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EGL 72 W — Transporting the Reader: The Art of Description

Quarter: Fall
Course Format: Online (System Requirements)
Duration: 10 weeks
Date(s): Sep 24—Dec 7
Drop Deadline: Sep 27
Units: 3
Tuition: $895
Instructor(s): Lewis Robinson
Limit: 17
Status: Closed
Please Note: No class the week of November 19. Online courses have a new refund policy. The full tuition refund deadline for this course is 9/27 at 5:00 pm (PT); 50% tuition refund deadline is 10/2 at 5:00 pm (PT).
Fall
Date(s)
Sep 24—Dec 7
10 weeks
Drop By
Sep 27
3 Units
Fees
$895
Instructor(s):
Lewis Robinson
Limit
17
Closed
Please Note: No class the week of November 19. Online courses have a new refund policy. The full tuition refund deadline for this course is 9/27 at 5:00 pm (PT); 50% tuition refund deadline is 10/2 at 5:00 pm (PT).
On your couch at home, you open a book and are immediately transported to base camp on Mount Everest. The sights, sounds, and smells are shockingly recognizable. Have you been here before? How did this happen? Sensory details hurtle us into a story, and alert us to the physical and emotional experience of the characters. Even in small doses, description reveals why a story is being told and what is most relevant to those involved. Being mindful of plot, characterization, and point of view, we will practice finding the right balance of details, so a setting can become more than just a static backdrop, and objects can feel like more than just props. Attending to the precision and authenticity of details helps to make a short story, memoir, or novel all the more emotionally engrossing. In the first five weeks of class—by way of reading and writing exercises—we will generate new work and share our progress. In weeks six through ten, students will submit and workshop longer excerpts. We will discuss short stories, essays, and notes on craft by a variety of contemporary masters.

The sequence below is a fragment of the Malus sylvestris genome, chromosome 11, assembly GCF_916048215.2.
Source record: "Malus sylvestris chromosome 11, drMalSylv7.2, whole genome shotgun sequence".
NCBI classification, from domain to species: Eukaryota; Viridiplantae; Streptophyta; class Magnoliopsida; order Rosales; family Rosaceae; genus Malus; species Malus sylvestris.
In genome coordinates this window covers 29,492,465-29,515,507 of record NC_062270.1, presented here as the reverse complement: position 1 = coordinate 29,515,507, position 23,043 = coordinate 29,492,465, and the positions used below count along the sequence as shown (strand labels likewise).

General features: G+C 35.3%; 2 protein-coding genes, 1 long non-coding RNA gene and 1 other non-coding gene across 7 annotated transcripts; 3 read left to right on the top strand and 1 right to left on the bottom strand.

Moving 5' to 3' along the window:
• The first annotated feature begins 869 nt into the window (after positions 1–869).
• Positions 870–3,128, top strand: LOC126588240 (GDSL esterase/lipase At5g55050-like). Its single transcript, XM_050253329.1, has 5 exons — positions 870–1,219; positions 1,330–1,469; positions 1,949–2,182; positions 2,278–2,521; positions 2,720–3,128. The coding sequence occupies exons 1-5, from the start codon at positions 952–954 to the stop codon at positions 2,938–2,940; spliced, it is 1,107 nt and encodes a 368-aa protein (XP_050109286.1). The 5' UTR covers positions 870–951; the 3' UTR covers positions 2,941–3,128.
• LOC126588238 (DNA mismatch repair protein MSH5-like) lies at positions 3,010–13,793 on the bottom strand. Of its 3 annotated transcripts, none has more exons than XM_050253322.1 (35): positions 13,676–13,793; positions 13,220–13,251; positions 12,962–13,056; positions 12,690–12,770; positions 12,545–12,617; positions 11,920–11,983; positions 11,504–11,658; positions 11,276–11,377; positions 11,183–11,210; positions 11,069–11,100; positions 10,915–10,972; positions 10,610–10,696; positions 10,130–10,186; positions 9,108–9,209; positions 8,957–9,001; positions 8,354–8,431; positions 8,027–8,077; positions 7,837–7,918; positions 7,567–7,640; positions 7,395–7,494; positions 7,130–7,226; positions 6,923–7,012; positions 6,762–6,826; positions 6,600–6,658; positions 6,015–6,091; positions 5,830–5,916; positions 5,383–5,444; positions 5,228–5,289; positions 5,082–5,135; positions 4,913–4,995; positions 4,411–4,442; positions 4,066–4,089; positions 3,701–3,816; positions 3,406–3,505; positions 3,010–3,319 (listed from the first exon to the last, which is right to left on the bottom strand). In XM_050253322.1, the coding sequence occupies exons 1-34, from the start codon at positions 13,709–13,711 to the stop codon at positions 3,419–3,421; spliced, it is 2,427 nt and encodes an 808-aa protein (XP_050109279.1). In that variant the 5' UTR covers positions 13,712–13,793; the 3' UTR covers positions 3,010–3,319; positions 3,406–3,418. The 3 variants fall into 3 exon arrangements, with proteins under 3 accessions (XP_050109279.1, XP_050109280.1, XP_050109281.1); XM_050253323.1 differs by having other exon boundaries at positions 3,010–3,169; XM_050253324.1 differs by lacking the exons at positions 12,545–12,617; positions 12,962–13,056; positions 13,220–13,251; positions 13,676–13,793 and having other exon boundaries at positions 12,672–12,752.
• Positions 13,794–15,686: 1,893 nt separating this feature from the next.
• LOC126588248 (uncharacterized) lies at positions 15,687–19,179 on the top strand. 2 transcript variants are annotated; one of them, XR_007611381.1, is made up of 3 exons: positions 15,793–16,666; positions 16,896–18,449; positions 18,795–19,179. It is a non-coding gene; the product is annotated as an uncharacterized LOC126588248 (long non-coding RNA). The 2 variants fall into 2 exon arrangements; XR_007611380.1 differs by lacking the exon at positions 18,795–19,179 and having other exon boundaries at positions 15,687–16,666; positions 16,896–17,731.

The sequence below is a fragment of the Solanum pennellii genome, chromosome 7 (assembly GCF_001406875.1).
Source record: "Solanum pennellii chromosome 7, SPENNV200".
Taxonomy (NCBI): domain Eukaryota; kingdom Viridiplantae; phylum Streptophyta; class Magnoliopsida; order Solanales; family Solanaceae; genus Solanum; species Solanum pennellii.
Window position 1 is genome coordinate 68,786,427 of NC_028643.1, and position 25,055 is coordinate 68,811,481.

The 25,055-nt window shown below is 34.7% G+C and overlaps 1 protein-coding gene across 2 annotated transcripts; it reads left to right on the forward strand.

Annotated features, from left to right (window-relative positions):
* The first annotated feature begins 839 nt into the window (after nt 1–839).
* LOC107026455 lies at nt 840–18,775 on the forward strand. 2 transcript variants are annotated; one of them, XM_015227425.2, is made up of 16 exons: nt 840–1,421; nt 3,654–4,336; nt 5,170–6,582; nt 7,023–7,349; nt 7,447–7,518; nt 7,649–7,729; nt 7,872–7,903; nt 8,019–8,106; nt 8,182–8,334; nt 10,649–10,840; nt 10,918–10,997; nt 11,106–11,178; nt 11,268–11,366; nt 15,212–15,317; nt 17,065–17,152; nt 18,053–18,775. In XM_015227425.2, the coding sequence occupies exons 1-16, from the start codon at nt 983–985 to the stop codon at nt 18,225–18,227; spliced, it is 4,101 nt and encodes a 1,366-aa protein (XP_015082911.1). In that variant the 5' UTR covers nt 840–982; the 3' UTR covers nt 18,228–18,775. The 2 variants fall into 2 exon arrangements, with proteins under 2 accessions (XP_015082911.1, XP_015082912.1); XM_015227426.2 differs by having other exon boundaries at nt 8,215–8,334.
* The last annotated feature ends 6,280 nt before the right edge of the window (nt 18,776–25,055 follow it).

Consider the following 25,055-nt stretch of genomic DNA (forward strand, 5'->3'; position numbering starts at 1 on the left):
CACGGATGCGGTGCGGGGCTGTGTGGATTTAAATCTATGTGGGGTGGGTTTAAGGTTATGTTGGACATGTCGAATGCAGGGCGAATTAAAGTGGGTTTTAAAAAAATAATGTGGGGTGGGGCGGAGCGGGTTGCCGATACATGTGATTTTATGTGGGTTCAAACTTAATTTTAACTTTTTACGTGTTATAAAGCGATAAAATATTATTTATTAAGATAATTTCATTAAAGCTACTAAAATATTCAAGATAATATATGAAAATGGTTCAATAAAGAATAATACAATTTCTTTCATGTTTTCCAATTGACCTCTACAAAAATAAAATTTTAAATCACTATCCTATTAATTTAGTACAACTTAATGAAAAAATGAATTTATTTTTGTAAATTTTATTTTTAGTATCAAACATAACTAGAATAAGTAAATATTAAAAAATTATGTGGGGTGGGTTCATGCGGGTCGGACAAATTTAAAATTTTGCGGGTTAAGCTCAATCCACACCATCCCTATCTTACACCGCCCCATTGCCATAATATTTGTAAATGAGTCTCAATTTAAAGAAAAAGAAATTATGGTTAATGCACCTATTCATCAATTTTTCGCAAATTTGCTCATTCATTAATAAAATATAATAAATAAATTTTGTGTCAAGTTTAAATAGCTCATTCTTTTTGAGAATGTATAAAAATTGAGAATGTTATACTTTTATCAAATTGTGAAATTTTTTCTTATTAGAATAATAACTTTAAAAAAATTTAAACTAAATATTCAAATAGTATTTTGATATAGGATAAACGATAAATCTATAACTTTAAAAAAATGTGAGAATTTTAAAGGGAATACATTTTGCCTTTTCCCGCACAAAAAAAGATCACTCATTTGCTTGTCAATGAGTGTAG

This course is suitable for both fiction and nonfiction writers, and all experience levels are welcome. This is the first course of the four-quar ter sequence, “The Craft of Creative Writing: The Telling Tools.” The four courses focus on Description (Fall 2018), Character (Winter 2019), Point of View (Spring 2019), and Scene (Summer 2019). These courses are less workshop-oriented than most of our Creative Writing courses, instead devoting each quarter to an intensive and wide-ranging practicum in a key question of craft. While these courses build upon one another, each course can be taken independently as well.

Lewis Robinson, Author

Lewis Robinson is the author of the novel Water Dogs, a New York Times Editor’s Choice, and the story collection Officer Friendly, which received the PEN Oakland/Josephine Miles Literary Award and a Whiting Award. His short stories and essays have appeared in The New York Times Book Review, Tin House, Sports Illustrated, The Missouri Review, and on NPR’s Selected Shorts. He is host of the podcast Talk Shop. He received an MFA from the University of Iowa Writers’ Workshop, and has taught at Colby College and the University of Iowa, and in the MFA program at the University of Southern Maine.

Textbooks for this course:

(Required) Lex Williford and Michael Martone, Touchstone Anthology of Contemporary Creative Nonfiction (ISBN 978-1416531746)
(Required) Josip Novakovich, Fiction Writer's Workshop (ISBN 978-1582975368)
DOWNLOAD THE PRELIMINARY SYLLABUS » (subject to change)